The Temple of Dendur in The Sackler Wing
Tickets: $50

Friday, April 20, 2012, at 7:00 p.m.- Fazil Say, Piano
This recital by pianist Fazil Say is presented in conjunction with the recent opening of the New Galleries for the Art of the Arab Lands, Turkey, Iran, Central Asia, and Later South Asia.
The acclaimed Turkish pianist and composer, known for his work with jazz as well as classical repertoire, performs a program featuring, in addition to Janáček’s Piano Sonata and Prokofiev’s Piano Sonata No. 7, a number of his own works: Black Earth, Three Ballades, Paganini Jazz Variations, Inside Serail, Alla Turca Jazz, and Summertime Variations.
Fazil Say was born in Ankara and studied piano and composition at the state conservatory of his home city. As a 17-year-old student, he was awarded a scholarship enabling him to work for five years with David Levine at the Robert Schumann Institute in Düsseldorf. He then went on to pursue his studies at the Berlin Conservatory. France’s Le Figaro states, “He is not merely a pianist of genius; undoubtedly he will be one of the great artists of the twenty-first century.” His newest recording, Pictures, which includes Pictures at an Exhibition, received France’s “Choc de Classic” prize.
In 2010 Fazil Say completed his five-year residency at the Konzerthaus Dortmund, marked with a four-day festival and with the world premiere of his first symphony, Istanbul Symphony, commissioned by Konzerthaus Dortmund and WDR Cologne in connection with Ruhr 2010. At the Baden-Baden Festival he played, a “Fazil Say Night” with four piano concertos by Ravel, Mozart, Gershwin, and Say, accompanied by the Mahler Chamber Orchestra. He again appeared as guest artist at the Salzburg Festival with four concerts, and played at the Benedetti Michelangeli Festival in Italy, the Menuhin Festival in Gstaad, the Abu Dhabi Classics, and many others.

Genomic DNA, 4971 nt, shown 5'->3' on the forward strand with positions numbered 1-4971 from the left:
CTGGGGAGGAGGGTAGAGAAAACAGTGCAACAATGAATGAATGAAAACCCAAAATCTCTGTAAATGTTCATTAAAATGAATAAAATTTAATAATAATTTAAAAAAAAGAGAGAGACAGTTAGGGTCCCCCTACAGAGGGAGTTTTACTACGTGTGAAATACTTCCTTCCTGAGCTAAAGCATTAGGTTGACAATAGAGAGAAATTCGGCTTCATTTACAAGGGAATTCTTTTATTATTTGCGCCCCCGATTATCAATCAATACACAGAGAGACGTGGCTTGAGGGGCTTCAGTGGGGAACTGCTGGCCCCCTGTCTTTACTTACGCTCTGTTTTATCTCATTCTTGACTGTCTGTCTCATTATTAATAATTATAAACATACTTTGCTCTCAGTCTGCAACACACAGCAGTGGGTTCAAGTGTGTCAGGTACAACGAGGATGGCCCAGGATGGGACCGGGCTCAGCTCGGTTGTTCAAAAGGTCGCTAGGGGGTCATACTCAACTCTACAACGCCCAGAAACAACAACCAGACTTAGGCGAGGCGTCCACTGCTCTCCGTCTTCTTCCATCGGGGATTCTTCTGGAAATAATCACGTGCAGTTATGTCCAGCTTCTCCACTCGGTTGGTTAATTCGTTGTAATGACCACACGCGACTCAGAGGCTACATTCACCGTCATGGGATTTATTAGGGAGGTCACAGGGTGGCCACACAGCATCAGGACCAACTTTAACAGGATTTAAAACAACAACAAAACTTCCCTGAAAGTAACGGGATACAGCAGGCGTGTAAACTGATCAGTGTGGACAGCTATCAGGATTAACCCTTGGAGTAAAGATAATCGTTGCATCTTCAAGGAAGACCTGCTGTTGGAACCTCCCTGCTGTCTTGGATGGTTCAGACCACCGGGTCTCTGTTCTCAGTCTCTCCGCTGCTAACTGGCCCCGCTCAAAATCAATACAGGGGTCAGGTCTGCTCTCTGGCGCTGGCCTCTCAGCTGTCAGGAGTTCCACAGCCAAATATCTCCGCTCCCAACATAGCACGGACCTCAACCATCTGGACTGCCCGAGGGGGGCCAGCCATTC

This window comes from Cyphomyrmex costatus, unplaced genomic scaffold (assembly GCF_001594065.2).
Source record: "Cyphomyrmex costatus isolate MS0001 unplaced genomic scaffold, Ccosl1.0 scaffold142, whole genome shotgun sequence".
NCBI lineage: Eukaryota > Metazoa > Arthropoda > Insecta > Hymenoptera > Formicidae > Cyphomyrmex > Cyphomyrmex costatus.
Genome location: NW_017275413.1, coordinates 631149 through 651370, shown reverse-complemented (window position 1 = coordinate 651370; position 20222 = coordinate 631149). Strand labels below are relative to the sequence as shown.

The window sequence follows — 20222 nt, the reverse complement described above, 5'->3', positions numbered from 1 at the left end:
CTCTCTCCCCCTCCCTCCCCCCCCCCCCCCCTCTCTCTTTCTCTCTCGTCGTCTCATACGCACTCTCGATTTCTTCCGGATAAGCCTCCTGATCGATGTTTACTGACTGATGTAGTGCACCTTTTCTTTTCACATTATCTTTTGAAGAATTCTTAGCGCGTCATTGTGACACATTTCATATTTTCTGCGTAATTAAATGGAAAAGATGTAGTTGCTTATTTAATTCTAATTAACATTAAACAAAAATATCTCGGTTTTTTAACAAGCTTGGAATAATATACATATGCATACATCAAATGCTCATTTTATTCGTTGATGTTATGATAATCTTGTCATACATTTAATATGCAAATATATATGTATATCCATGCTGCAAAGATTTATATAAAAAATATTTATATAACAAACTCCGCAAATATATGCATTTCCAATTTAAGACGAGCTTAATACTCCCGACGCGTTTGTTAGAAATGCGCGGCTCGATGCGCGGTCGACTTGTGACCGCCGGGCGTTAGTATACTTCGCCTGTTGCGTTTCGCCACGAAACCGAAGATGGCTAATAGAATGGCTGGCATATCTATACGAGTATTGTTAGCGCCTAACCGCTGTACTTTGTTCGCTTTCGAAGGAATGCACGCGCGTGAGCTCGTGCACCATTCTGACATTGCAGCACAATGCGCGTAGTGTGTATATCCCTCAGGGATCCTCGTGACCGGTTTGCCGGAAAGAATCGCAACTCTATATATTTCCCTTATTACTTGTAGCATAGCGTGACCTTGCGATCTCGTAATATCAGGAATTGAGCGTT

Equally renowned as a composer, he has produced his Concerto for Piano and Violin, followed by his Second Piano Concerto, Silk Road. His oratorio, Nazim, was first performed in Ankara and was closely followed by more compositions, including two more piano concertos; an oratorio, Requiem for Metin Altiok; and a violin concerto, 1001 Nights in the Harem. In 2010, the Salzburg Festival commissioned a piece for piano and orchestra, Nirvana Burning. He has also composed for films, and the city of Vienna commissioned a ballet score, Patara. www.fazilsay.com
Tickets: $40
*Bring the Kids! $1 tickets available
*30 & Under Rush $15 tickets subject to availability


Wednesday, April 11, 2012, at 6:00 p.m.
- “Globalization in the Middle East: Then & Now” with Thomas L. Friedman & Helen Evans
Author, reporter, and columnist Thomas L. Friedman discusses his personal experiences and perspectives on the history of transformation, conflict, influence, and power in the Islamic world. He is then joined by exhibition curator Helen Evans, the Mary and Michael Jaharis Curator of Byzantine Art, in a conversation exploring the region’s art and politics, both past and present, to help elucidate the meanings and relevance of the diverse traditions. They will examine the complex interplay of religions and cultures, and how the adaptation, exchange, and conflict that accompanied this transformation continue to influence current events.
This event is presented in conjunction with the exhibition Byzantium and Islam: Age of Transition.
This program is made possible by Martha Fling.
Major support for the exhibition has been provided by Mary and Michael Jaharis, The Stavros Niarchos Foundation, and The Hagop Kevorkian Fund.
Additional support has been provided by the National Endowment for the Arts.
The exhibition is supported by an indemnity from the Federal Council on the Arts and the Humanities.
Tickets: $25
*30 & Under Rush $15 tickets subject to availability


February 29, 2012